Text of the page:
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the snow gathers together, so are our habits formed; no single flake that is added to the pile produces a sensible change; no single action creates, 121 however it may exhibit,54 a man's character; but, as the tempest hurls the avalancheEl down the moun. tain, and overwhelmsót the inhabitant" and his habitation, so passion, acting upon the elements of mischief, which pernicious habits have brought together by imperceptible accumulation may overthrow the edifice of truth and virtue.
6. — KINDNESS ITS OWN REWARD. Good and friendly conduct may meet with an unworthy, with an ungrateful return, but the absence of gratitude on the part of the receiver cannot destroy the self-approbation which recompenses the giver. And we may scatter the seeds of courtesy and kindness around us at so little expense! Some of them will inevitably fall on good ground, and grow up into benevolence in the mind of others, and all of them will bear fruit of happiness in the bosom whence they spring. Once blest are all the virtues always; twice blest sometimes.
XXII. — TIIE BOASTFUL SCHOLAR. 1. Professor Porson, who was a very learnedal man, of some what odd character and appearance, was once travelling in a stage-coach, along with several persons who did not know who he was. A young student,40 from Oxford, E' amused the ladies with a variety of talk, and, amongst other things, with a quotation, as he said, from Soph’oclēs.El A Greek quotation, and in a coach too, roused the slumbering professor from a kind of dogsleep in a snug corner of the vehicle. . 2. Shaking his ears, and rubbing his eyes, “I think, young gentleman,” said he, “ you favored us just now with a quotation from Sophocles; I do not happen to recollect it there.” “0, sir,” replied our tyro, EI “the quotation is word for word as I have repeated it, and in Sophocles, too; but I suspect, sir, that it is some time since you were at college."
3. The professor, applying his hand to his great-coat, and taking out a small pocket edition of Sophocles, quietly asked him if he would be kind enough to show him the passage in question in that little book. After rummaging the leaves for some time, the youth replied, “ Upon second thoughts, I now recollect that the passage is in Eurip'idés."EL “Then, perhaps, sir," said the professor, putting his band again into his pocket, and handing him a similar edition of Euripides, “ you will be so good as to find it for me in that little book."
4. The young Oxonian returned again to his task, but with no better success. The tittering of the ladies informed him that he had got into a dilemmas. At last, “ Bless me, sir," said he, “how dull I am! I recollect now; yes, yes, I perfectly remember that the passage is in Æs'chýlus.” The inexorable professor returned again to his inexhaustible pocket, and was in the act of handing him an Æschylus, when our astonished student vociferated, “Stop the coach ! - holloa, coachman ! let me out, I say, instantly, — let me out! There's a fellow here has got the whole Bodleian library in his pocket.”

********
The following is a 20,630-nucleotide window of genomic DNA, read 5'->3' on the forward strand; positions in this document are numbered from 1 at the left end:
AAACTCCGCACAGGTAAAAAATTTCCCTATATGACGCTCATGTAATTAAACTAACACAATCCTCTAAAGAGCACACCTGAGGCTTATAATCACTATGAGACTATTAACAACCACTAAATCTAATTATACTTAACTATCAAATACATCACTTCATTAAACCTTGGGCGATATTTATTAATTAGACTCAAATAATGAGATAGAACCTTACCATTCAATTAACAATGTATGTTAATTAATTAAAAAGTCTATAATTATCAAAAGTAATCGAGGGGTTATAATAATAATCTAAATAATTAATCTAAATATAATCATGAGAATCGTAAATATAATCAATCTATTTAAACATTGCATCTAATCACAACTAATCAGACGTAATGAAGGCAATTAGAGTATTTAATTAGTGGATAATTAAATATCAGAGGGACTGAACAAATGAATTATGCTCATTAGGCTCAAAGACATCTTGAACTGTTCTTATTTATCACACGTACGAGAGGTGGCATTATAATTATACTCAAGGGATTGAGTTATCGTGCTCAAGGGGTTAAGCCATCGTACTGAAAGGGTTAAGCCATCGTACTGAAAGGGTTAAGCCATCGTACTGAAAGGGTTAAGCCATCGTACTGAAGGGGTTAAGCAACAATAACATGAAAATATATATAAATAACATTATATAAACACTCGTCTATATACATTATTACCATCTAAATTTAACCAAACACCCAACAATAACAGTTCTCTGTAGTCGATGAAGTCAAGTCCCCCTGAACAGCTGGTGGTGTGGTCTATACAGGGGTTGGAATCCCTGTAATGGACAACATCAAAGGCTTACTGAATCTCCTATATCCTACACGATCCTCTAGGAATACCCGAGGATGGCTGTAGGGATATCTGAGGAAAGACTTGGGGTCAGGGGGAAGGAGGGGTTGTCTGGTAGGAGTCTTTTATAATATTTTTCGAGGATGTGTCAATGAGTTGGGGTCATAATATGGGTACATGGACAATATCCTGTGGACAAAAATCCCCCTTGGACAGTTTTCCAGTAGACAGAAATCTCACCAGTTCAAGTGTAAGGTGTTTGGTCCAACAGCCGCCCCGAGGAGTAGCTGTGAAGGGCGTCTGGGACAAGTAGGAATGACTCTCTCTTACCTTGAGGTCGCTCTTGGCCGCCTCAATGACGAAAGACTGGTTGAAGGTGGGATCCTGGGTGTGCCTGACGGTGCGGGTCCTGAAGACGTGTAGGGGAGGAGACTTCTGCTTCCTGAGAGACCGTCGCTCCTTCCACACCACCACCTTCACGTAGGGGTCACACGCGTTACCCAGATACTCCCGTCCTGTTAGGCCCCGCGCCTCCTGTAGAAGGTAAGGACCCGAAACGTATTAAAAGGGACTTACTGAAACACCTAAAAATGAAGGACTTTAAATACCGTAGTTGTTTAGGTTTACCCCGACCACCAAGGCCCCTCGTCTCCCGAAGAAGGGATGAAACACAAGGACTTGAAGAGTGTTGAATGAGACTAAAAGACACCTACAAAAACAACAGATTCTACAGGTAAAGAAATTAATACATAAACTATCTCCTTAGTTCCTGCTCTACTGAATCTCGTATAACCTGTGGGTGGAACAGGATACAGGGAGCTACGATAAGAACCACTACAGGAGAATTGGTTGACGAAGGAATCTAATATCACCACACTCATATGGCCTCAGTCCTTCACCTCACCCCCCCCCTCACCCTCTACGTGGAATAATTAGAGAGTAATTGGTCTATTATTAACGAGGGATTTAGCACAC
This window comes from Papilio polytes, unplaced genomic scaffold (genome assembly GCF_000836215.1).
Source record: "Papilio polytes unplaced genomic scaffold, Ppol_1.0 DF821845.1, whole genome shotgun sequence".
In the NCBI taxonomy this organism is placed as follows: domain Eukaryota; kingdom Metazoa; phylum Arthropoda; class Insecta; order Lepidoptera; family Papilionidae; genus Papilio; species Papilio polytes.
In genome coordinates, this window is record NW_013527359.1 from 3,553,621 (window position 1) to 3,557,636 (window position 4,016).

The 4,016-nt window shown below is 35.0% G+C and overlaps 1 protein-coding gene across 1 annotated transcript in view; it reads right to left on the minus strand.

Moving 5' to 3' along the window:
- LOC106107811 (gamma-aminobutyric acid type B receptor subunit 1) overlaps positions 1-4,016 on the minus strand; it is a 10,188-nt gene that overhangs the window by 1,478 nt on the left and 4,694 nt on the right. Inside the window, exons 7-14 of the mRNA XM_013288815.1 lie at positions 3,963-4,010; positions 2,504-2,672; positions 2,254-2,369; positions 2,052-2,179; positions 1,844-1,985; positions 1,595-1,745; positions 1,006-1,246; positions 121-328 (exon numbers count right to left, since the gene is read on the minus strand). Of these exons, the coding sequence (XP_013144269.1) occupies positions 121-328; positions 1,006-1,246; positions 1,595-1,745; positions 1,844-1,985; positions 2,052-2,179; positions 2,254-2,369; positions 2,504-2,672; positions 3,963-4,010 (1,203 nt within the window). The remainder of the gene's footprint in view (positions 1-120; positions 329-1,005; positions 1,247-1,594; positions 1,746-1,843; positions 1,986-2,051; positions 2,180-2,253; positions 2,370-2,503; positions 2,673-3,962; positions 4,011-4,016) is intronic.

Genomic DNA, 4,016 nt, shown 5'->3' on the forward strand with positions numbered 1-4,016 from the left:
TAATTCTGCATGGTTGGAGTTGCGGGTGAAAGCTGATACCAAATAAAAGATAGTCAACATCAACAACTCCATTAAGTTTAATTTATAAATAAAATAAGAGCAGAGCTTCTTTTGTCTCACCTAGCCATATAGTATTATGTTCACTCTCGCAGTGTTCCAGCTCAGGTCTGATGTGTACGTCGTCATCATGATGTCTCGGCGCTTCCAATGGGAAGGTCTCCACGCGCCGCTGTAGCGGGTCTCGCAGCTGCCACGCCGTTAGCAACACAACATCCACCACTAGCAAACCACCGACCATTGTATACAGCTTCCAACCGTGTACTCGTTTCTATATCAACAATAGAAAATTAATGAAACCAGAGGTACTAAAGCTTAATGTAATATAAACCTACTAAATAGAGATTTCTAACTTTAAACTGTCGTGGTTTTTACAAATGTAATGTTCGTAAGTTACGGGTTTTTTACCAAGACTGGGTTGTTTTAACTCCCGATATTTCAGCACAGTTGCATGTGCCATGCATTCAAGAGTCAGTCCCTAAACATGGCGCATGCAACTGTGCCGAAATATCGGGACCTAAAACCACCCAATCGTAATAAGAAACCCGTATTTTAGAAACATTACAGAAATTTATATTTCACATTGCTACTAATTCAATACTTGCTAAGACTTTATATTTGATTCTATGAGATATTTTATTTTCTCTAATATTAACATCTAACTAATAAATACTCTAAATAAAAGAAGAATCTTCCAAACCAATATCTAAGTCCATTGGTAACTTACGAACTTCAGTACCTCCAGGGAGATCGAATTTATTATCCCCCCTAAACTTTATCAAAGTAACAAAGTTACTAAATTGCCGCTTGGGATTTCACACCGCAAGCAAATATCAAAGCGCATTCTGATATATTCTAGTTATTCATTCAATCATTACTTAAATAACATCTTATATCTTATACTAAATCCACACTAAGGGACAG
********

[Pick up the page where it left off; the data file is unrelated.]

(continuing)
XXIII. — LEARNING TO WRITE.
1. The winter I was nine years old, I made another advance towards the top of the ladder, in the circumstance of learning to write. I desired and pleaded to commence the chirographical*7 art the summer, and, indeed, the winter before ; for others of my own age were at it thus early. But my father said that my fingers were hardly stout enough to manage a quill from his geese ; but that, if I would put up with the quill of a hen, I might try. This pithy sătīre put an end to my teasing.
2. Having previously had the promise of writing this winter, I had made all the necessary preparations days before school was to begin. I had bought me a new birch ruler, and had given a third of my wealth four cents — for it. To this I had appended, by a well-twisted flaxen string, a plummet of my own running, whittling, and scraping. I had hunted up an old pewter inkstand, which had come down from the ancestral eminence of my great grandfather, for aught I knew ; and it bore many marks of a speedier and less honorable descent, to wit, from table or desk to the floor.
3. I had succeeded in becoming the owner of a penknife ; not that it was likely to be appplied to its appropriate use, that winter, at least; for such beginners generally used the instrument to mar that kind of pens they wrote in, rather than to make or mend those they wrote with. I had selected one of the fairest quills out of an enormous bunch. Half a quire of fools. capet had been folded into the shape of a writing-book by the maternal hand, and covered with brown paper nearly as thick as a sheepskin.
4. Behold me now, on the first Monday 1 in December, "1 starts
ing for school with my new and clean writing-book buttoned unler my jacket, my inkstand in my pocket, a bundle of necessary books in one hand, and in the other my ruler and swinging plummet, which I flourished in the air and around my head, till the sharpened lead made its first mark on my own face. My lung, white-feathered goose-quill was twisted into my hat-band, like a plumy badge of the distinction to which I had arrived, and of the important enterprise before me.